Egyptian police have arrested Mohamed el-Beltagy, a senior leader of the Muslim Brotherhood, the latest arrest in a widening campaign against the group.
Beltagy, a former member of parliament and head of the Brotherhood’s Freedom and Justice Party, was arrested in Giza governorate, just outside of the Egyptian capital, state television reported on Thursday.
Beltagy was wanted on accusations that he incited violence and has been hunted by authorities for nearly three weeks.
In a videotaped message aired by Al Jazeera earlier this week, he said that authorities were trying to turn a “political crisis” into a security problem by accusing his group of orchestrating a terrorism campaign.
“Don’t be fooled by these lies and deception that aim to label us with terrorism, violence, [and] killing … at a time when the hands of the coup regime are drowned in blood,” Beltagy said.
He went into hiding earlier this month after authorities violently broke up protest encampments held by supporters of President Mohamed Morsi, who was overthrown by the military on July 3 after days of mass protests against him. Hundreds died in the crackdown, including Beltagy’s daughter, Asmaa.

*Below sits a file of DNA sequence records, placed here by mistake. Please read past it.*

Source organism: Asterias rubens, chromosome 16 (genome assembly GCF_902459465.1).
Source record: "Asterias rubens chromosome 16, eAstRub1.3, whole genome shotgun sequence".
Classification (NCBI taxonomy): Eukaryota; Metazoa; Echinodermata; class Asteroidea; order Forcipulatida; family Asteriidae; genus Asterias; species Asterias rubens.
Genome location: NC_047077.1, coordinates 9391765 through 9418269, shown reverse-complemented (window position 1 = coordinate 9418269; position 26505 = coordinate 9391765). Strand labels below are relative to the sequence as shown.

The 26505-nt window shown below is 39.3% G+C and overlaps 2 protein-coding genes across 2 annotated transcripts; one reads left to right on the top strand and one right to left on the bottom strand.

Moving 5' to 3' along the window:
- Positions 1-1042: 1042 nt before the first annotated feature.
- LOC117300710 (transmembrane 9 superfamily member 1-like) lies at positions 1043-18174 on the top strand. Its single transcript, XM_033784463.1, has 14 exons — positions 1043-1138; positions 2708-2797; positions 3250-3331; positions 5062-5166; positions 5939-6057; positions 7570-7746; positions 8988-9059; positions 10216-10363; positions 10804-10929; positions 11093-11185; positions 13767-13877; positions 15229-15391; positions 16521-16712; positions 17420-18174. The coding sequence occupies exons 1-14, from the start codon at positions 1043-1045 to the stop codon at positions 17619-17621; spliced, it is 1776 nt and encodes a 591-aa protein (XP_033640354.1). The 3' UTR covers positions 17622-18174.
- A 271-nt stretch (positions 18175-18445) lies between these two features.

Most of the Brotherhood’s top leadership has been arrested in the nearly two months since Morsi’s ouster.
The group’s general guide, Mohamed el-Badie, was arrested earlier this month. He is facing criminal charges for inciting violence, as is his deputy, Rashad al-Bayoumi; the group’s top strategist, Khairat al-Shater; and several other senior officials.
Morsi himself has been held nearly incommunicado since he was forced from office.
More than 60 other members of the organisation have been detained over the past few days, including relatives of senior leaders.
The son of Khairat el-Shater, the Brotherhood’s top strategist, was arrested this week, as was Mohamed Soltan, a US citizen who is the son of outspoken Brotherhood leader Salah Soltan.
The Muslim Brotherhood was banned for decades under former president Hosni Mubarak. It set up a political party following the 2011 revolution, and moved to legalise its status as a non-governmental organisation, though members now fear Egypt’s new army-backed government will try to ban the group once again.